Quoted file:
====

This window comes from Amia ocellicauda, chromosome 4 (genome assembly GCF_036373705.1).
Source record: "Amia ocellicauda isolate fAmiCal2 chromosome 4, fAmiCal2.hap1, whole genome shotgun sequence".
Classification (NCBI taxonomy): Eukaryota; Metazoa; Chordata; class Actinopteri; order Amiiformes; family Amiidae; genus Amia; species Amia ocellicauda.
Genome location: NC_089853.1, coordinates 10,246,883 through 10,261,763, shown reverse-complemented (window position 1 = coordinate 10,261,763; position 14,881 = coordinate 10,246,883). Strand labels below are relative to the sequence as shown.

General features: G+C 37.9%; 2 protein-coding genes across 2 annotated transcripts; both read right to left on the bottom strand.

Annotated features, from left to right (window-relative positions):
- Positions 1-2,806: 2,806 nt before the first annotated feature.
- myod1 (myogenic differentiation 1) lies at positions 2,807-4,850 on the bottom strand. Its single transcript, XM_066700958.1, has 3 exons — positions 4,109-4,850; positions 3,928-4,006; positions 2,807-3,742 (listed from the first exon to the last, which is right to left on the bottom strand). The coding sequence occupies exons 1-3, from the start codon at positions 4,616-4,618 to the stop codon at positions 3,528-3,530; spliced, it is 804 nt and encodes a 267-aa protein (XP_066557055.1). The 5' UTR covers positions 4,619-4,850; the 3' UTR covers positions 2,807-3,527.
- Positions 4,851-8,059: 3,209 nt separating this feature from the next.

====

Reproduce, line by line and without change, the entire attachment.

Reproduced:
This window comes from Amia ocellicauda, chromosome 4 (genome assembly GCF_036373705.1).
Source record: "Amia ocellicauda isolate fAmiCal2 chromosome 4, fAmiCal2.hap1, whole genome shotgun sequence".
Classification (NCBI taxonomy): Eukaryota; Metazoa; Chordata; class Actinopteri; order Amiiformes; family Amiidae; genus Amia; species Amia ocellicauda.
Genome location: NC_089853.1, coordinates 10,246,883 through 10,261,763, shown reverse-complemented (window position 1 = coordinate 10,261,763; position 14,881 = coordinate 10,246,883). Strand labels below are relative to the sequence as shown.

General features: G+C 37.9%; 2 protein-coding genes across 2 annotated transcripts; both read right to left on the bottom strand.

Annotated features, from left to right (window-relative positions):
- Positions 1-2,806: 2,806 nt before the first annotated feature.
- myod1 (myogenic differentiation 1) lies at positions 2,807-4,850 on the bottom strand. Its single transcript, XM_066700958.1, has 3 exons — positions 4,109-4,850; positions 3,928-4,006; positions 2,807-3,742 (listed from the first exon to the last, which is right to left on the bottom strand). The coding sequence occupies exons 1-3, from the start codon at positions 4,616-4,618 to the stop codon at positions 3,528-3,530; spliced, it is 804 nt and encodes a 267-aa protein (XP_066557055.1). The 5' UTR covers positions 4,619-4,850; the 3' UTR covers positions 2,807-3,527.
- Positions 4,851-8,059: 3,209 nt separating this feature from the next.